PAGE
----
I recently read a post at Open Culture
that noted how the #3 most popular podcast at iTunes earlier this month was Coffee Break Spanish,
which has experienced over a half million
downloads since starting up late last year. The money quote in the post, for me, was this:
...the digital era has enabled small content providers, with little to no capital, to serve niche markets, which if taken together, can turn out to be quite large.
This is something that seems quite obvious, if you think about it for more than a second, but at the same time something... if not profound, then at least in the class of having that animated arm pop out of the screen to thwap you on the head with a wooden mallet.
The business model here involves providing a basic product that you give away and that can stand by itself well enough to earn repeat downloads, and then to offer a raft of auxiliary aids, such as bonus podcasts, documentation, flash cards, etc., which are sold to listeners (about $18 per month, in the case of Coffee Break Spanish
). Although the cost of goods is negligible (in terms of having no physical product to sell), I would not be surprised to learn that a considerable amount of effort must be invested to actually generate the content.
So, I thinks to myself, how might those 500,000 downloads translate into sales?
That will depend on the size of your audience, i.e., repeat listeners. How many such people are represented by 500,000 downloads?
We are going to have to make some assumptions.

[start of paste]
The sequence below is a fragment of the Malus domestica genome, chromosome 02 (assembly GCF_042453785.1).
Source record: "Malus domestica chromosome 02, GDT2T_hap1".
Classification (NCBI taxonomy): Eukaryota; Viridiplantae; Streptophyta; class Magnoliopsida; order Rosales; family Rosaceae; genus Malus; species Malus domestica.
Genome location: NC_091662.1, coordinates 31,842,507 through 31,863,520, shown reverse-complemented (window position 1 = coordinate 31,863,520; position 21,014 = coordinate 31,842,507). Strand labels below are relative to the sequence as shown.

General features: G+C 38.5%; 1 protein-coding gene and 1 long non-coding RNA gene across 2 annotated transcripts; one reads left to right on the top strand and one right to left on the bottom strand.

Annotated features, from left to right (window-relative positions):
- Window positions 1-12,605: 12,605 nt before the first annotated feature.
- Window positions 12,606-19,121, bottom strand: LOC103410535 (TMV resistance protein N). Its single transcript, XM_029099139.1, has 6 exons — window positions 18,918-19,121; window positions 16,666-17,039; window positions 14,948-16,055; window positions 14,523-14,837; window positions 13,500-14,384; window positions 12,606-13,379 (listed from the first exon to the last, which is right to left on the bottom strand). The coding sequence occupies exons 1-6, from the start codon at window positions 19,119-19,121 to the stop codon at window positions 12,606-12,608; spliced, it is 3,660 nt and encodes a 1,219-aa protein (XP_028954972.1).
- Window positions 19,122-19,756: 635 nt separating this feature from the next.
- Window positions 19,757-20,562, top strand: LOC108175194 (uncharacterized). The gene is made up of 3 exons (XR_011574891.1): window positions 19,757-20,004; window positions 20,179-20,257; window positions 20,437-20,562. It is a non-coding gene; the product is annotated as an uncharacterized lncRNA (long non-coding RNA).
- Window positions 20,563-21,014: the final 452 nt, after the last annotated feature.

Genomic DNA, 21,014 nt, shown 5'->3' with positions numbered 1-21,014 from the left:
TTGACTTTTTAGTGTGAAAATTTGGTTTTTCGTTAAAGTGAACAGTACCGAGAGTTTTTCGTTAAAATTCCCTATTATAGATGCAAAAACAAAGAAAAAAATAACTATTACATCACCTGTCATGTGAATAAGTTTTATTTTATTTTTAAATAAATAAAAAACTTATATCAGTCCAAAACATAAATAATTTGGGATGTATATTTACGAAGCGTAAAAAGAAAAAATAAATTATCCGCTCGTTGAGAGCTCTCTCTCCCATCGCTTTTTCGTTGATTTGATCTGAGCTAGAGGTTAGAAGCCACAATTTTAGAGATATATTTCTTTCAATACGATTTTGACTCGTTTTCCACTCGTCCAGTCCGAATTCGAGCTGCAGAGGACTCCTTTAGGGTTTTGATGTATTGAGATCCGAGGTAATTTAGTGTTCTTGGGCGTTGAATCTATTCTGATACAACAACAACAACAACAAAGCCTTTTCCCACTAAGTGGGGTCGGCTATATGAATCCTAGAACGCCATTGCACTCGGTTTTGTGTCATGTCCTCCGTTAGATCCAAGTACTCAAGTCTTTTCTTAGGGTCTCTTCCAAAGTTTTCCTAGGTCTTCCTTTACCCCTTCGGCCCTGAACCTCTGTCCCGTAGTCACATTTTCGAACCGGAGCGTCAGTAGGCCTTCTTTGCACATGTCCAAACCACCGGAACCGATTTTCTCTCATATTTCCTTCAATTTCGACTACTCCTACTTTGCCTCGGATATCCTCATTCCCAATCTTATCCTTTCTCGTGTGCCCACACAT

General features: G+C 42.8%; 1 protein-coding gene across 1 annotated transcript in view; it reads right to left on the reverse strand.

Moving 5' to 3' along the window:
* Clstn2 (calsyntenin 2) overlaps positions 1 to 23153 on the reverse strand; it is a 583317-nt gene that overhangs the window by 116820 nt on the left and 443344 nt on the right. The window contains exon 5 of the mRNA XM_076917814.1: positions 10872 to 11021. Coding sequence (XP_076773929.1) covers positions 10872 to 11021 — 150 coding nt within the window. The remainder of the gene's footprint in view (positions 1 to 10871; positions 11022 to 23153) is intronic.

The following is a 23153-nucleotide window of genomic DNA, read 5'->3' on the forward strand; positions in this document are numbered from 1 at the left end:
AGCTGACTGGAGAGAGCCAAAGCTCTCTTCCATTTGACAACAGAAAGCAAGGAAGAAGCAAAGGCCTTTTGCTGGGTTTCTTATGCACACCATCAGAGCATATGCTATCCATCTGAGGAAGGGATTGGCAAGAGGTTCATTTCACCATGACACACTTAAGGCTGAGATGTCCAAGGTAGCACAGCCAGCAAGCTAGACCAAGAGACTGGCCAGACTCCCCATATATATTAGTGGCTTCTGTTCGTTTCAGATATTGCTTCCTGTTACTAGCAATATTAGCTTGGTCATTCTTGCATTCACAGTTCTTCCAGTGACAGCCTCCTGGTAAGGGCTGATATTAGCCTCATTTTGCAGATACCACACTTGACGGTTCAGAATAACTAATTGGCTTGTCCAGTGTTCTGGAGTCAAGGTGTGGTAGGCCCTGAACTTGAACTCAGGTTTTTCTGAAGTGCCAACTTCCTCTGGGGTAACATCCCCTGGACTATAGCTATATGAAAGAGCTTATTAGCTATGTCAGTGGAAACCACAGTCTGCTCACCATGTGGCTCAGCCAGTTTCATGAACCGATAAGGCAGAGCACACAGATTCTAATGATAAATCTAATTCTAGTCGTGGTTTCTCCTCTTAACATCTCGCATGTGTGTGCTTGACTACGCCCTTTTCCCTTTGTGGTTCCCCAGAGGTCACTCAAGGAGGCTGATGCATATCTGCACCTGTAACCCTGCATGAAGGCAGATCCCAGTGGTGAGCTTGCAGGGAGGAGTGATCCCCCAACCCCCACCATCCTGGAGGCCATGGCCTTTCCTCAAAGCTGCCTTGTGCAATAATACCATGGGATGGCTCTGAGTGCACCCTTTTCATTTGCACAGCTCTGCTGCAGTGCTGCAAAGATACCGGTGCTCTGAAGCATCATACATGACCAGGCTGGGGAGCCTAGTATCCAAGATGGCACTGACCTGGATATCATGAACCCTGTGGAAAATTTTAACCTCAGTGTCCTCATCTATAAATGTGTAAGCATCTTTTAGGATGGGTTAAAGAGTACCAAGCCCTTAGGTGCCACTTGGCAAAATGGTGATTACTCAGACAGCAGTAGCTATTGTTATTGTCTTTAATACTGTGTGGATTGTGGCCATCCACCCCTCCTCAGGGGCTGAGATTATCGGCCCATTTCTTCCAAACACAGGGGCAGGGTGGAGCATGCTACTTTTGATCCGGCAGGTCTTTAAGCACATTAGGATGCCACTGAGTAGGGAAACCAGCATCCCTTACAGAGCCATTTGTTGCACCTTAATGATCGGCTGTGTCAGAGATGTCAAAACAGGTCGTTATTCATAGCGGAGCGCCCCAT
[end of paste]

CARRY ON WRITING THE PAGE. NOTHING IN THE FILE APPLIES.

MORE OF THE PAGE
Just for laughs, let's invoke the 80-20 rule and assume that 20% of listeners are motivated enough to think "I can do this," and download an average of 8 episodes of the 10 available, and that 80% of listeners quit downloading after an average of 2 episodes and go back to watching American Idol.
If you do the math, the assumption results in an overall audience size of just over 150,000 people, of whom 30,000 are motivated enough to have downloaded almost all the episodes, and zero of the remaining 120,000 souls can be expected to buy any premium content.
Now, somewhere, I have a dead-tree article wherein it is stated that almost 95% of people will not carry through on a decision that might literally save or prolong their lives (something like quitting smoking, for instance, for someone with emphysema). Let's state that a bit more starkly as: "95% of people who are motivated to do something supremely
important to them will not do it."
But buying extra content is not a life-or-death decision, so, of the remaining 5% of that 30,000, I estimate that 1 in 5, and maybe - if winds be fair and the seas following- as many as 1 in 2 of that group will muster the initiative to move beyond of their comfort zone and actually take action. (If you've ever been on the receiving end of sales training, you know how important that "call to action" is. If you don't ask for the sale, you won't get it!)
So figure something between 300 and 750 people buy into the paid goodies... that's, um, between $5400 and $13500 per month, with the latter figure being fairly optimistic.
Draw your own conclusions (but remember: generating content will be a full-time job!)
(BTW, if anyone feels like pointing out an episode of rectocranial inversion on my part, please feel free to comment.)